In patients with asthma and severe asthma, all-cause mortality associated with a severe exacerbation is highest in the first month after the event, according to study results published in Respiratory Medicine.

Researchers identified a total of 586,436 adult patients with asthma from electronic databases from the United Kingdom, Netherlands, Italy, Denmark, and Spain. Only patients with ≥1 year of follow-up data during the period from 2008 and 2013 were included in this study. In the identified asthma cohort, approximately 7.3% (n=42,611) of patients had severe asthma, defined as the use of high-dose inhaled corticosteroids plus a second controller.

The researchers identified severe asthma exacerbations during each follow-up period. Severe asthma exacerbations were characterized as any asthma event that required an emergency department visit, hospitalization, or systemic corticosteroid use.

At the start of each follow-up period, the mean ages in the overall cohort ranged between 45.2 and 48.3 years. During follow-up, a total of 15,349 deaths were reported. Across all databases, the age- and sex-standardized all-cause mortality rates in patients with asthma were 5.2 per 1000 person-years to 9.5 per 1000 person-years. The age- and sex-standardized all-cause mortality rates in patients with severe asthma ranged between 11.3 per 1000 person-years and 14.8 per 1000 person-years.


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After the first week following a severe asthma exacerbation, the all-cause mortality rate ranged between 14.1 per 1000 person-years and 59.9 per 1000 person-years. In the first month following a severe asthma exacerbation, the mortality rates remained high across all databases. Mortality rates decreased after the first month following severe asthma exacerbations.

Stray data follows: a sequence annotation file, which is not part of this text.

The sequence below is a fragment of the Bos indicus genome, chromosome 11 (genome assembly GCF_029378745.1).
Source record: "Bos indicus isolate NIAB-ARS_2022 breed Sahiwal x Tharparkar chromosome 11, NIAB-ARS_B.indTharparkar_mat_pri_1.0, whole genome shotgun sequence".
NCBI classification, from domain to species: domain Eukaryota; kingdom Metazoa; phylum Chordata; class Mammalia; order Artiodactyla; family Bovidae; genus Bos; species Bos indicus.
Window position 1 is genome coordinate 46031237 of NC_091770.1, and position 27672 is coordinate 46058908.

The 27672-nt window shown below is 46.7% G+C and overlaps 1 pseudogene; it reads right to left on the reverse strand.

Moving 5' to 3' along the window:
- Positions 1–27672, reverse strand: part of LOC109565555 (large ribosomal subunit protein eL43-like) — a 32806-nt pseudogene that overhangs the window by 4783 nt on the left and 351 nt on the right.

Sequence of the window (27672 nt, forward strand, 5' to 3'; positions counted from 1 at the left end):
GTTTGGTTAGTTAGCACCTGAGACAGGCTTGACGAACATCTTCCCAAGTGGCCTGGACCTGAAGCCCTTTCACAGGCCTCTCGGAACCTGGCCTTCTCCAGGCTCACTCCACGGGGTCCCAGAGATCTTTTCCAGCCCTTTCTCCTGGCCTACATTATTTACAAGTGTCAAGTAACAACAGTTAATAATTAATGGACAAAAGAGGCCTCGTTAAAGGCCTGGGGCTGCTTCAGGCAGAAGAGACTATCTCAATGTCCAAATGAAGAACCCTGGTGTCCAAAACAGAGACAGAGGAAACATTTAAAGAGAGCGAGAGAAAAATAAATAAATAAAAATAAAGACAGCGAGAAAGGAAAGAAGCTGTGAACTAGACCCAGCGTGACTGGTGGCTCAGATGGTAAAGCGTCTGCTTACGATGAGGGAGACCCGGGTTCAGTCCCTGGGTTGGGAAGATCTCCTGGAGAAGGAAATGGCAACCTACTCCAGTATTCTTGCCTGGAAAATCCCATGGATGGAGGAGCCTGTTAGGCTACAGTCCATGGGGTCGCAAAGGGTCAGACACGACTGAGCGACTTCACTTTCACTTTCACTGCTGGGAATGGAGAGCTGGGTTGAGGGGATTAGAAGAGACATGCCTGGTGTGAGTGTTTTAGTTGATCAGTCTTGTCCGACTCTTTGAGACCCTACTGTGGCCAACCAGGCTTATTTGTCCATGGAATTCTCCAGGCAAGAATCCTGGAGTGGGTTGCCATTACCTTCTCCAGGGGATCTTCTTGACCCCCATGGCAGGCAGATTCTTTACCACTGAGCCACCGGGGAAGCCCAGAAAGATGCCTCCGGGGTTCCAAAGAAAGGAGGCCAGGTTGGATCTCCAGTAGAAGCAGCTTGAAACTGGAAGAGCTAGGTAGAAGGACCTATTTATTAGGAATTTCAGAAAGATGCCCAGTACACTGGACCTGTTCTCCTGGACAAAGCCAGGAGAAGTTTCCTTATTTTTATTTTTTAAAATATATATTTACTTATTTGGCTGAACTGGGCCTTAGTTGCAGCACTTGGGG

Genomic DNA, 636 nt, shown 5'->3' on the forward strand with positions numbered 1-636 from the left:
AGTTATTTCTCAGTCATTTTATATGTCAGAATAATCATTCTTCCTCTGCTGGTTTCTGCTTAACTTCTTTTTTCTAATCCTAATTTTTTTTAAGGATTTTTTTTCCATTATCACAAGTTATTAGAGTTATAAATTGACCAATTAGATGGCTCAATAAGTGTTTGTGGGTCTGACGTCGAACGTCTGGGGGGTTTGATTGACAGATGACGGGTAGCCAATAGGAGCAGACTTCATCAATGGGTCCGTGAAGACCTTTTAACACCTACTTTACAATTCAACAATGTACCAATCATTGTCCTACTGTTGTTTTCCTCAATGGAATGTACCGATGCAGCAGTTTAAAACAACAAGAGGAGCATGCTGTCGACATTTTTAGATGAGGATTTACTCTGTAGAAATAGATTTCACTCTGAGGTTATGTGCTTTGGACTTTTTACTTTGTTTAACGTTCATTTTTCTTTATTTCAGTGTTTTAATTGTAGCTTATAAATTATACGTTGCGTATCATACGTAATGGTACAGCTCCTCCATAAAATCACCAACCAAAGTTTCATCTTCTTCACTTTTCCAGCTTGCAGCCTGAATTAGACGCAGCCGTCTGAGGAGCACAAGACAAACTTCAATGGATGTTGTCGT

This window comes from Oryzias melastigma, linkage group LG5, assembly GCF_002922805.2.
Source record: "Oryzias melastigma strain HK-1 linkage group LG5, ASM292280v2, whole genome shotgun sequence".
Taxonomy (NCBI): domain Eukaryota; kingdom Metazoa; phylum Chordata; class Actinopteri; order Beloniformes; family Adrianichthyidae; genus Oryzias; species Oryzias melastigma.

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Patient characteristics associated with a higher risk for mortality after a severe asthma exacerbation event included older age (hazard ratio [HR], 1.11; 95% CI, 1.10-1.11; P <.0001), male sex (HR, 0.78; 95% CI, 0.70-0.86; P <.0001), history of cancer (HR, 1.95; 95% CI, 1.75-2.16; P <.0001), history of cerebrovascular disease (HR, 1.53; 95% CI, 1.39-1.68; P <.0001), history of diabetes (HR, 1.61; 95% CI, 1.33-1.95; P <.0001), and having prior severe asthma exacerbations (P <.0001).

Limitations of the observational study included the reliance on retrospective data from electronic healthcare databases and the variations among datasets in terms of how lifestyle factors were reported.

The researchers concluded that targeted “asthma treatment focusing on the prevention of severe asthma exacerbations might reduce mortality.”

Disclosure: This clinical trial was supported by GlaxoSmithKline. Several study authors declared affiliations with the pharmaceutical industry. Please see the original reference for a full list of authors’ disclosures.

Reference

Engelkes M, de Ridder MAJ, Svensson E, et al. Multinational cohort study of mortality in patients with asthma and severe asthma [published online March 2, 2020]. Respir Med. doi:10.1016/j.rmed.2020.105919